By Dan Klepal
The Cincinnati Enquirer
CROSBY TWP. - U.S. Department of Energy officials in charge of the $4.4 billion cleanup at the cold-war era Fernald uranium processing plant said Monday they will abandon pursuit of the most controversial proposed changes to cleanup standards at the nuclear site.
The department, which spends more than $7 billion annually on nuclear cleanup sites across the nation, has started a program called "Risk-based End-states" that aims to make sure the cleanups are done as quickly and cheaply as possible. The idea is to try to change cleanup standards for things such as groundwater and soil to the bare minimum that would protect public health.
Fernald cleanup standards were arrived at nearly a decade ago, after years of debate and negotiations among citizens near the plant, the state and federal environmental protection agencies and the Department of Energy. The Risk-based End-state report for Fernald will be sent to Washington at the end of the month after the public comment period is over.
Jack Craig, deputy director of the Department of Energy's Ohio Field Office, said there just isn't time to change legally binding agreements that impose cleanup standards. The Fernald cleanup is about 70 percent complete, and a June 2006 deadline is fast approaching.
Craig and other officials involved in the cleanup at Fernald appeared Monday before the Hamilton County Commission to answer questions. The commissioners are expected to sign a resolution Wednesday saying they oppose any changes to cleanup standards.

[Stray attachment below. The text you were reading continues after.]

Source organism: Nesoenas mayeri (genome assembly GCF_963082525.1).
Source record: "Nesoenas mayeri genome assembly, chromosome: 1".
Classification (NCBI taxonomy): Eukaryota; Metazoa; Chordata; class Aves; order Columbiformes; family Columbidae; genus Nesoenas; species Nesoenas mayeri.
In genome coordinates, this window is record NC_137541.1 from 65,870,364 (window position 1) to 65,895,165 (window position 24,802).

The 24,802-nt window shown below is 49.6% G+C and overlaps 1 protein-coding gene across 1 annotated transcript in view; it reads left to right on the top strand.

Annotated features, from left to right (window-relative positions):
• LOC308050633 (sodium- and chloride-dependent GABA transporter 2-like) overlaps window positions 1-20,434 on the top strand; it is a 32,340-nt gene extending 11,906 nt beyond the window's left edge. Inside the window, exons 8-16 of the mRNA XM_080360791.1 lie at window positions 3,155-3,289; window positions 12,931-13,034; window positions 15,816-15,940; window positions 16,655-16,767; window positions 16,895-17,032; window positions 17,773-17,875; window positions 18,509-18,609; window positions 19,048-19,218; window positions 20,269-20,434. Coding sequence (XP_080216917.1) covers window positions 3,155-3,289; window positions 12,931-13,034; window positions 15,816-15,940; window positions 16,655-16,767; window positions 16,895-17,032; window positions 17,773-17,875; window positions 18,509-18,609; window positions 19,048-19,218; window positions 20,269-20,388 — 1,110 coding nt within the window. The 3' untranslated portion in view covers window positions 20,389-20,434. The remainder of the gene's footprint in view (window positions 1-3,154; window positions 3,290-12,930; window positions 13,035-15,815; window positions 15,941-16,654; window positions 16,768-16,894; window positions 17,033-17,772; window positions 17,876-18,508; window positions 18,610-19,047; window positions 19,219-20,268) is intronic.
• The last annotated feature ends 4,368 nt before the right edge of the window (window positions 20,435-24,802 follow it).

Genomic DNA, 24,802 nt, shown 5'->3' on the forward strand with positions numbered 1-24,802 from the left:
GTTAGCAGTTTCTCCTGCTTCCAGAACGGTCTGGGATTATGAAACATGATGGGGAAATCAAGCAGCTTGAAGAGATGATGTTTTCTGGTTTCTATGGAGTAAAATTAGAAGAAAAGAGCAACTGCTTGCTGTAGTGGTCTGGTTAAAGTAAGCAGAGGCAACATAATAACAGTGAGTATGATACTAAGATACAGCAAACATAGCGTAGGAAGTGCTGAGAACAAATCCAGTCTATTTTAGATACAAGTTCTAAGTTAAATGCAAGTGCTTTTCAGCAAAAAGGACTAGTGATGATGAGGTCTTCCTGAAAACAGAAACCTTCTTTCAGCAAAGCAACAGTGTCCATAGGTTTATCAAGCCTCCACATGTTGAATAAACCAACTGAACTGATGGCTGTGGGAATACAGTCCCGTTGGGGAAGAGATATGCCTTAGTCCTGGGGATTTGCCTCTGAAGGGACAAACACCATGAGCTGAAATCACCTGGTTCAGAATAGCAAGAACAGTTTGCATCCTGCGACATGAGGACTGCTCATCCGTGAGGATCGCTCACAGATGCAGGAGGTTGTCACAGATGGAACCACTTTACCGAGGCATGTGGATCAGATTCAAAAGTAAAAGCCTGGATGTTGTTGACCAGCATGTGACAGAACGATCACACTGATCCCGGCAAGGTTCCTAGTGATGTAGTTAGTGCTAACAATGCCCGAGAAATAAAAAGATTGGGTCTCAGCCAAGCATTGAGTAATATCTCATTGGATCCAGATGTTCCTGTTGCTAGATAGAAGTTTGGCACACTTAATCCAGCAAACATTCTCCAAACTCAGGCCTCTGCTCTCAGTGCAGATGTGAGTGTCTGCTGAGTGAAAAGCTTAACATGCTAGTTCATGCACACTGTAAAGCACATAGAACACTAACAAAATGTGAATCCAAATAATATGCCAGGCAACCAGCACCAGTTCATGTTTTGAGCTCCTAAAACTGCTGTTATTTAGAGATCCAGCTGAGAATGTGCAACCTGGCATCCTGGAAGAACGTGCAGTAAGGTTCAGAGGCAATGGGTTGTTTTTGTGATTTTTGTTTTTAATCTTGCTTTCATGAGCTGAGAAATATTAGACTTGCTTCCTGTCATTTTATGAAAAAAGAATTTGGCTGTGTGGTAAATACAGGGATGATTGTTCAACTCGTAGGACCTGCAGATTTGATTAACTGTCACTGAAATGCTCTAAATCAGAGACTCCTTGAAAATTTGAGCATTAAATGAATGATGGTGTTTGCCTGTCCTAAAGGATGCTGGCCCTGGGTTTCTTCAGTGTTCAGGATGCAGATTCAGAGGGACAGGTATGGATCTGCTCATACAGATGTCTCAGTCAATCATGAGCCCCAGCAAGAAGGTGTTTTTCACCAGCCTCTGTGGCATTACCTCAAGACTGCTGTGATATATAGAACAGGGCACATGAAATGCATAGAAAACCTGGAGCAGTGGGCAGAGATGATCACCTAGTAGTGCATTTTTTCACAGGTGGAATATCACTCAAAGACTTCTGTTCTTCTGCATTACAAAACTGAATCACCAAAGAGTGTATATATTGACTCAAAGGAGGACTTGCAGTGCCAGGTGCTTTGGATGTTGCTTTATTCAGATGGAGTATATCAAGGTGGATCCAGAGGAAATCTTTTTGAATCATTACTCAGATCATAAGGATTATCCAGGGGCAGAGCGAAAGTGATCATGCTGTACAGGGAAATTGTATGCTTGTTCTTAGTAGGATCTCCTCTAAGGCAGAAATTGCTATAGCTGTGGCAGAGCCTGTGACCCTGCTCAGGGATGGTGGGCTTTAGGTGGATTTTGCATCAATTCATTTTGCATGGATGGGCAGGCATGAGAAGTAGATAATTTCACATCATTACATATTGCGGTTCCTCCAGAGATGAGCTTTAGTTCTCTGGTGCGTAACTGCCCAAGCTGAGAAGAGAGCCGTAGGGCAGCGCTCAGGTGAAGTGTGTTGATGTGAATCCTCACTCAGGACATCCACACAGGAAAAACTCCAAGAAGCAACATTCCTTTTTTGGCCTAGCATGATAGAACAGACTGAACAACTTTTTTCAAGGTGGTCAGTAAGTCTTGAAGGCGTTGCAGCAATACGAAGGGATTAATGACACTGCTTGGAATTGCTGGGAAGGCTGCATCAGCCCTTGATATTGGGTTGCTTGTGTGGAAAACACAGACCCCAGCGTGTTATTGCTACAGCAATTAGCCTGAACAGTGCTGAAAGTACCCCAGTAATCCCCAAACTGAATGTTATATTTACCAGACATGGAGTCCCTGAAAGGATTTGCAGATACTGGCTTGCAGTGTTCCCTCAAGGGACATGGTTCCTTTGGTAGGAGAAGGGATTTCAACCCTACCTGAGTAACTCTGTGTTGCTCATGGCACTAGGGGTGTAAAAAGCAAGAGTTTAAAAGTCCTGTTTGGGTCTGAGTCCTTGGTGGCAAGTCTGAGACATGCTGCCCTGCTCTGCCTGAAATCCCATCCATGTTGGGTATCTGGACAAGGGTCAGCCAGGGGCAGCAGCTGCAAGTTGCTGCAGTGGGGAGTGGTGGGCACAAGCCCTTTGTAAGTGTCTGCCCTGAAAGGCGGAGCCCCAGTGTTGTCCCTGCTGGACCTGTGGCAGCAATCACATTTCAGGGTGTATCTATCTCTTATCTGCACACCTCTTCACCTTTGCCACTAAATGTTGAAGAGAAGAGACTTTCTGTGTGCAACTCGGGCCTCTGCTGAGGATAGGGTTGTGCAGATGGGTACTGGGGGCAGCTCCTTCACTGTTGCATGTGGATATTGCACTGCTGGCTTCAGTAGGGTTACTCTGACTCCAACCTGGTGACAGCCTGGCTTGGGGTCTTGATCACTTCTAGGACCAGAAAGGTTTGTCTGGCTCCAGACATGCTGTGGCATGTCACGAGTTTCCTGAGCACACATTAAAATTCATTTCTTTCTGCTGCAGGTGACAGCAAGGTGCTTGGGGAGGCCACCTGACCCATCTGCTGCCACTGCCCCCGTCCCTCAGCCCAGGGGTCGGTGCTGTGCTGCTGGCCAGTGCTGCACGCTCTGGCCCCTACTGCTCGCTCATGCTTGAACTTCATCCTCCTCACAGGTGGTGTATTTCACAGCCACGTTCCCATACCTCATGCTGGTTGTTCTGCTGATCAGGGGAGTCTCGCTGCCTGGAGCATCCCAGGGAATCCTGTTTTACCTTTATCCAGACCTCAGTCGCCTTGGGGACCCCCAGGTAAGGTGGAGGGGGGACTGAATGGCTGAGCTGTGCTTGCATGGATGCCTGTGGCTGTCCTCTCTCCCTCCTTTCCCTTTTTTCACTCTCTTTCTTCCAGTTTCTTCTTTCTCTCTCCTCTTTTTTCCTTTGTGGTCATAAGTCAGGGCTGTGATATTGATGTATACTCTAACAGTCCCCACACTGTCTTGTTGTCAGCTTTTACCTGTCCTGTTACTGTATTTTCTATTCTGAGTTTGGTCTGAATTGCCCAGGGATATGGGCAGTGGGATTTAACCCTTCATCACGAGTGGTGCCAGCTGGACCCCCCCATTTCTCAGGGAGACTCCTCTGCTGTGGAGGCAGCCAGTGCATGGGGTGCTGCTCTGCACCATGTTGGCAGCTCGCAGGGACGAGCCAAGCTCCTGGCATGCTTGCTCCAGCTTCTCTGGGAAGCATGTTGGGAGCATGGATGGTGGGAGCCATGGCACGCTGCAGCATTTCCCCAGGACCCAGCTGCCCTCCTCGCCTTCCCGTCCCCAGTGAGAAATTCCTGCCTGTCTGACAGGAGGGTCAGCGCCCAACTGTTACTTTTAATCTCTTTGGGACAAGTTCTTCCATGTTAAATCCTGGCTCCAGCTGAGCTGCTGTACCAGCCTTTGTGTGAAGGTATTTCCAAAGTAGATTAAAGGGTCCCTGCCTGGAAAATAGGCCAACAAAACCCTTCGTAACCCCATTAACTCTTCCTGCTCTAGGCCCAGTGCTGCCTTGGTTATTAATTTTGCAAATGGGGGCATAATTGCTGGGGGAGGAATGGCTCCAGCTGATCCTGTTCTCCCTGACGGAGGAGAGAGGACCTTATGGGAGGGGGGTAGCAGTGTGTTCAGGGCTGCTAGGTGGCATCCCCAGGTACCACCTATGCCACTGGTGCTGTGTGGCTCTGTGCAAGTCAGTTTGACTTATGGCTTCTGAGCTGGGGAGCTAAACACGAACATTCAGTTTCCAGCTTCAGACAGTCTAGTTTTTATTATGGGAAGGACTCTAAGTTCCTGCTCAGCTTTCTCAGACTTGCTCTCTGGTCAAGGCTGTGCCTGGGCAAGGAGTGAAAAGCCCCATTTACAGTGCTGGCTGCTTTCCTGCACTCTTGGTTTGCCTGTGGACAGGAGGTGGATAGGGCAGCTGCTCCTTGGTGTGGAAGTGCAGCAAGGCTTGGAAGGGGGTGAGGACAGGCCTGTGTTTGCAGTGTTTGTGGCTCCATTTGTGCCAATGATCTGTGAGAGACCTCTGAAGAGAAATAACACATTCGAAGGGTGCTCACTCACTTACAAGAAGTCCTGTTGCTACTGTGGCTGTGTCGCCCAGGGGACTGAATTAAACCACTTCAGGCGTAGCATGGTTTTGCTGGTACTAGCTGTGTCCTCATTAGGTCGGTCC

"Where we are at today, any changes to the cleanup standards - those are off the table and we are no long pursuing those," Craig said.
But Tom Winston, chief of the Ohio Environmental Protection Agency's Southwest District Office, said Department of Energy officials in Washington could still try to implement the money-saving program at all sites across the country by an act of Congress.
"What assurances can you give us that there will be no effort to get these changes through the back door on the people of Hamilton County?" Commissioner Todd Portune asked.
"I'm not sure I can give you that assurance," Craig said.
Lisa Crawford, leader of a citizens' group that negotiated many of the cleanup standards and still keeps tabs on the project, said she's still concerned that the Department of Energy's proposal will leave Fernald a dirtier site.
Among the proposals still in the Department of Energy's document: using an overall average of the radioactivity levels to decide what waste can go into an on-site disposal facility, instead of the current rule that caps those levels; and replacing the water treatment plant cleaning uranium from groundwater with a smaller until that would delay that part of the cleanup by three years.
"A couple of big things were taken out of the report, but there's still a lot of stuff in there that could come back and smack us in the face," Crawford said. "We don't want to renegotiate anything."
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